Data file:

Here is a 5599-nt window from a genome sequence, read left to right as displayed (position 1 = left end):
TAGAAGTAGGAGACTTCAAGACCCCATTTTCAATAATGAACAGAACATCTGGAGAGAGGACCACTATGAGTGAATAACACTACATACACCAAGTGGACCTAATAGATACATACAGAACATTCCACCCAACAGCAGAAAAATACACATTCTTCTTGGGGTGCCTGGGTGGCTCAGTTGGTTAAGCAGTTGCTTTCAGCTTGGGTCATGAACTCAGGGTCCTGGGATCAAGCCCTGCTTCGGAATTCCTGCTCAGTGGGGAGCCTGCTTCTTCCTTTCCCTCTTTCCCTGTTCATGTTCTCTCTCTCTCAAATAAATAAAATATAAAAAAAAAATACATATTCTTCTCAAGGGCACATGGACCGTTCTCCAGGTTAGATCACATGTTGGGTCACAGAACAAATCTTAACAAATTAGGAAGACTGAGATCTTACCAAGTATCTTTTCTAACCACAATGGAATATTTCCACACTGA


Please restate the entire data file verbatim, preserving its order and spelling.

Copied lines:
Here is a 5599-nt window from a genome sequence, read left to right as displayed (position 1 = left end):
TAGAAGTAGGAGACTTCAAGACCCCATTTTCAATAATGAACAGAACATCTGGAGAGAGGACCACTATGAGTGAATAACACTACATACACCAAGTGGACCTAATAGATACATACAGAACATTCCACCCAACAGCAGAAAAATACACATTCTTCTTGGGGTGCCTGGGTGGCTCAGTTGGTTAAGCAGTTGCTTTCAGCTTGGGTCATGAACTCAGGGTCCTGGGATCAAGCCCTGCTTCGGAATTCCTGCTCAGTGGGGAGCCTGCTTCTTCCTTTCCCTCTTTCCCTGTTCATGTTCTCTCTCTCTCAAATAAATAAAATATAAAAAAAAAATACATATTCTTCTCAAGGGCACATGGACCGTTCTCCAGGTTAGATCACATGTTGGGTCACAGAACAAATCTTAACAAATTAGGAAGACTGAGATCTTACCAAGTATCTTTTCTAACCACAATGGAATATTTCCACACTGA